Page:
Taking a Spin Around the Texas Museum of Automotive History Parked at Fair Park

stephenpage1.jpg
Danny Fulgencio
Stephen Page surveys his Texas Museum of Automotive History at Fair Park.
More than a year ago we mentioned that Fair Park would be getting a new attraction: the Texas Museum of Automotive History, which would be parked in Grand Place -- the very site where the Ford Motor Co. had its exhibit during the Texas Centennial Exposition in 1936. But aside from a grand-opening party-slash-fundraiser a few months back, there's been little talk about it since. Turns out, it's been open for a couple of months; as chairman and CEO Stephen Page puts it, the museum remains "one of the city's best-kept secrets." Which is why Danny Fulgencio and I were invited for a tour earlier this week.

Danny slide show is here; I highly recommend his tour of some 80 cars presently parked in the venue. Amazingly, though, the State Fair of Texas is forcing Page to park the classic cars -- on loan from 40 collectors -- elsewhere during the fair. (The cars will move over the Museum of Nature & Science space when it decamps for the new Perot Museum in two years.) Apparently, Errol McKoy needs the space to sell Ginsu knives.

Aside from the cars, Page has built a small cinema inside the theater, where John Frankenheimer's Grand Prix plays on a double bill. There's also a "restoration factory," which Page says will accommodate somewhere between 200 to 400 DISD students interested in restoring older cars while learning how to repair newer ones ("They're all computers," as Page puts it). He's already formed a partnership with the W. H. Adamson High School, whose students helped refurbish the building once used for flea markets during the off-season.

And for those wondering why Fair Park's an appropriate venue for a car museum: As Page and city officials point out, the first car race in Texas was held at Fair Park's old horse-racing track in 1901. And there was that Grand Prix back in '84, held on the hottest day ever.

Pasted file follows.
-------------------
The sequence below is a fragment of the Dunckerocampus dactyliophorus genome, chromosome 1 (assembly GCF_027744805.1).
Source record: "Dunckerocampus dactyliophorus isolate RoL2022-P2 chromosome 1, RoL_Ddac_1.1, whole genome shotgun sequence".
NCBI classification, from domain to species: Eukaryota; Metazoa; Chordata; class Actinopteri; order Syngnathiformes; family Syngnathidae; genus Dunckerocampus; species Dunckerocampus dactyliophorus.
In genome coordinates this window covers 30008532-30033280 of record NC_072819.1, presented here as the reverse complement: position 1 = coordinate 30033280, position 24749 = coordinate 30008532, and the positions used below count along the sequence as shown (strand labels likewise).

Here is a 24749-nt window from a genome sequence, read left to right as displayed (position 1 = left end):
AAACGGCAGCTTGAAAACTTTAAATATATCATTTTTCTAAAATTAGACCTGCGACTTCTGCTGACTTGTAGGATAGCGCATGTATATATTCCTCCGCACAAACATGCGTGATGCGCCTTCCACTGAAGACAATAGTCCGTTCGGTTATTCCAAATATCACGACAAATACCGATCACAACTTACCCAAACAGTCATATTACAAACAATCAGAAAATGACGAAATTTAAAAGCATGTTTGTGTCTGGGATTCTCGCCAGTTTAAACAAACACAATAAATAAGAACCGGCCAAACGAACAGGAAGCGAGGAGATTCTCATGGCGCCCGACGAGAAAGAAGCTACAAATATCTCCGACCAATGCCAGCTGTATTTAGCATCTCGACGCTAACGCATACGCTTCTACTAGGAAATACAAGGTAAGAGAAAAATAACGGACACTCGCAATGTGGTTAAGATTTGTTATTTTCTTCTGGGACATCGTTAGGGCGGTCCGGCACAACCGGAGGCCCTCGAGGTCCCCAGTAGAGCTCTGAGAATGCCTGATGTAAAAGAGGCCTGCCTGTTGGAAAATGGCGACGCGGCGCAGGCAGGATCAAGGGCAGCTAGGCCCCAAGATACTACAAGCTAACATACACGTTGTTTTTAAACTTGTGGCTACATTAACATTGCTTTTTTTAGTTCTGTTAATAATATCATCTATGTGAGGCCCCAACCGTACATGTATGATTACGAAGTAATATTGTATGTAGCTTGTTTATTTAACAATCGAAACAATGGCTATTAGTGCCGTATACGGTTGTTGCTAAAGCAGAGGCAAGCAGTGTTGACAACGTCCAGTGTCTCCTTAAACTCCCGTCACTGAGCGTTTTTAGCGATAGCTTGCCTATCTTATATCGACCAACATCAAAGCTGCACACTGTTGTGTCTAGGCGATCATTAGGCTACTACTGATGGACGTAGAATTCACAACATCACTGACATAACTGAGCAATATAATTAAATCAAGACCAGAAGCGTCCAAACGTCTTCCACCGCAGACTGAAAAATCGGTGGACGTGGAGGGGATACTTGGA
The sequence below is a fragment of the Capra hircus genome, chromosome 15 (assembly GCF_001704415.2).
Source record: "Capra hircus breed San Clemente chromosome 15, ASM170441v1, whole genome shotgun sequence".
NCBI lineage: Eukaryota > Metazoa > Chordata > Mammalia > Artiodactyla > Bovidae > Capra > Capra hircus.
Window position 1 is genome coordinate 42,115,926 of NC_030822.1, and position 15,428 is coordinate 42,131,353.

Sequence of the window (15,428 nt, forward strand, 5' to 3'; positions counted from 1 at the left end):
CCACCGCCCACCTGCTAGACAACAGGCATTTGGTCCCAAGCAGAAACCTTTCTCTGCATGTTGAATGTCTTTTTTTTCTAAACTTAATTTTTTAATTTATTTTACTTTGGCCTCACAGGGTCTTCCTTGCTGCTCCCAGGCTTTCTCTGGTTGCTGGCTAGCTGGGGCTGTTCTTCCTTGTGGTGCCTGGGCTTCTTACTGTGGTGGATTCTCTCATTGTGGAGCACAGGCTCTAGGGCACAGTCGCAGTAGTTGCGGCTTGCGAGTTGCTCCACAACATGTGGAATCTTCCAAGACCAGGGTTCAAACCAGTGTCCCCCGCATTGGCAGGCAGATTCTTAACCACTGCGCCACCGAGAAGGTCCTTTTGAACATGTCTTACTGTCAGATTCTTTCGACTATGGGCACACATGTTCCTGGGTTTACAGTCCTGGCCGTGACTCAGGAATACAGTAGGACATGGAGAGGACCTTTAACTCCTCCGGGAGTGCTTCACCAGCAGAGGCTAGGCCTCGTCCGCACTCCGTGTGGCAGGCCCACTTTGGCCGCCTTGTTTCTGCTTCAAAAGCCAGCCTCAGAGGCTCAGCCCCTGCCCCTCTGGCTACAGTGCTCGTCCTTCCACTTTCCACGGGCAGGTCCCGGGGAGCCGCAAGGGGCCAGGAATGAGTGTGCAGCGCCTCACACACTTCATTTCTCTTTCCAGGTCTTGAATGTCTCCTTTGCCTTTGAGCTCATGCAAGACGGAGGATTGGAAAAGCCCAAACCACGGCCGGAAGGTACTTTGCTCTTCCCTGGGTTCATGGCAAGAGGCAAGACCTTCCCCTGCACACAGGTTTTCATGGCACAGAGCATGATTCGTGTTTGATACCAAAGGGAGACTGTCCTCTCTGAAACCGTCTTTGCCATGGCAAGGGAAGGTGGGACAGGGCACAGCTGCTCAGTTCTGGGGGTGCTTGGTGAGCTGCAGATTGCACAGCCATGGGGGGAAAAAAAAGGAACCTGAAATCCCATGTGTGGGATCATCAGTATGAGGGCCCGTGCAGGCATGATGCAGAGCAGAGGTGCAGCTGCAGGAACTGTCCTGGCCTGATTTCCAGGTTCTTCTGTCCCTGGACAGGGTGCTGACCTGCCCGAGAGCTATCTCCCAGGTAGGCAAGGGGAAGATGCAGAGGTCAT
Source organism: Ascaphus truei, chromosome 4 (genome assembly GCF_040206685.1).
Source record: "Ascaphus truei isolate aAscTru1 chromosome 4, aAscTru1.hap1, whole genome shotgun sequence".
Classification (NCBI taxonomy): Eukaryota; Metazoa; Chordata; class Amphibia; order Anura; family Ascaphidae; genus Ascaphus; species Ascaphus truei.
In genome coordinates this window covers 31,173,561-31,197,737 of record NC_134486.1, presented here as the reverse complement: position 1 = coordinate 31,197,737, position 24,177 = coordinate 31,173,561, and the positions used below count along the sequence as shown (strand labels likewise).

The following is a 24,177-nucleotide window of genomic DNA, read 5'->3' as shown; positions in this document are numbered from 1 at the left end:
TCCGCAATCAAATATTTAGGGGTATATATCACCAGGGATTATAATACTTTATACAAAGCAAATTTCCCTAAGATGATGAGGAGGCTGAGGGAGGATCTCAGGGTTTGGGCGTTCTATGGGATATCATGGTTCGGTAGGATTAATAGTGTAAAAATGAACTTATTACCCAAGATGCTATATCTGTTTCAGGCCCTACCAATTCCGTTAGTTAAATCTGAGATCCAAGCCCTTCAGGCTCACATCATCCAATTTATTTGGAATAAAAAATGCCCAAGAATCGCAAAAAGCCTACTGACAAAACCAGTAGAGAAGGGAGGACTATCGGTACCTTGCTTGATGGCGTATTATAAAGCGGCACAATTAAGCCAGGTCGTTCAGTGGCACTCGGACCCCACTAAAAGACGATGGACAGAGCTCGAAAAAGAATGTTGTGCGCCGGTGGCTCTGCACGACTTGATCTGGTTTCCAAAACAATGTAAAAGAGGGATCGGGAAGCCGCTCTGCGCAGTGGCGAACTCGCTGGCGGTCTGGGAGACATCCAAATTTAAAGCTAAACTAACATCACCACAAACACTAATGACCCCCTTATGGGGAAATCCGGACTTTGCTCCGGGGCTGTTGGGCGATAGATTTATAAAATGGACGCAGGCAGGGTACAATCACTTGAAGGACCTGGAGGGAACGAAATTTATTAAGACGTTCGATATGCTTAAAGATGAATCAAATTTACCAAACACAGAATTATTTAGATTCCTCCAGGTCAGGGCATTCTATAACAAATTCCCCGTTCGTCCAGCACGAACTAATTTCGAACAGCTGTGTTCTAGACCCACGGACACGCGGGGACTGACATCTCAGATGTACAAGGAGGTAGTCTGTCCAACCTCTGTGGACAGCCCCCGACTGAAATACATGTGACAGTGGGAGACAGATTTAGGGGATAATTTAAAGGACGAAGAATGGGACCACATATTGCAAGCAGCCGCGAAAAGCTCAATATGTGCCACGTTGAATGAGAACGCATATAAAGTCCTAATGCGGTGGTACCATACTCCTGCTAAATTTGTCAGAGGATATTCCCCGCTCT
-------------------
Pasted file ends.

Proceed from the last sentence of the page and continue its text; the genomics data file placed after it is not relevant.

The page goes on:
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11 comments
Leisa Dreps
Leisa Dreps

It is entertainment and education! Seeing a group of classic cars can give you an insight of how car trends were made and changed as they got developed. Of course, it's such a sweet bonus that the cars themselves look very beautiful.

LakeWWWooder
LakeWWWooder

Another good reason for the museum to be located there is that the Dallas Ford Plant was a stone's throw away from Fair Park. Marvin Runyon (Woodrow '42) grew up next to the plant, joined the company and worked his way up to Ford vice president of assembly and operations. After 37 years with Ford, Runyon retired in 1980 and became the chief executive of Nissan's North American operations and he later served as U.S. Postmaster General.

Of course, Carroll Shelby (Woodrow '40) also grew up nearby..

G_David
G_David

It is disappointing that they'll be forced to move during the fair, just so they can fill yet another building/tent full of what I always call Crap-O-Rama. Aren't there more than enough places out there that sell Saladmasters, Miracle Mops and hot tubs? What a huge pain in the rear.

Robert
Robert

Maybe a vintage sign from S&W auto parts would liven up the museum with some Dallas history. Maybe not.

TMAH
TMAH

Bring the sign and we will be more then happy to ad it to the museum

Robert Wilonsky
Robert Wilonsky

That, right there, is the best idea ever. You are now, officially, my new favorite "Robert."

J. Erik Jonsson
J. Erik Jonsson

Not a very interesting collection. Pedestrian even. (sorry. had to)

Bigjondaniel
Bigjondaniel

Cars are art. Your idea of what is cool may be totally different than someone else.

Randy
Randy

Stephen Page is a true gentleman. I first met him at various British car events in Dallas and later enjoyed his company when we were both doing a little vintage auto racing. I wish him and the museum all the best. I'll need to stop in and say hello.

Downtowner
Downtowner

Looks like an amazing collection! Sucks that they have to move for the State Fair, but glad they'll have a permanent space in the Nature & Science Museum. Fair Park needs to keep the momentum going, and this should help in a big way.

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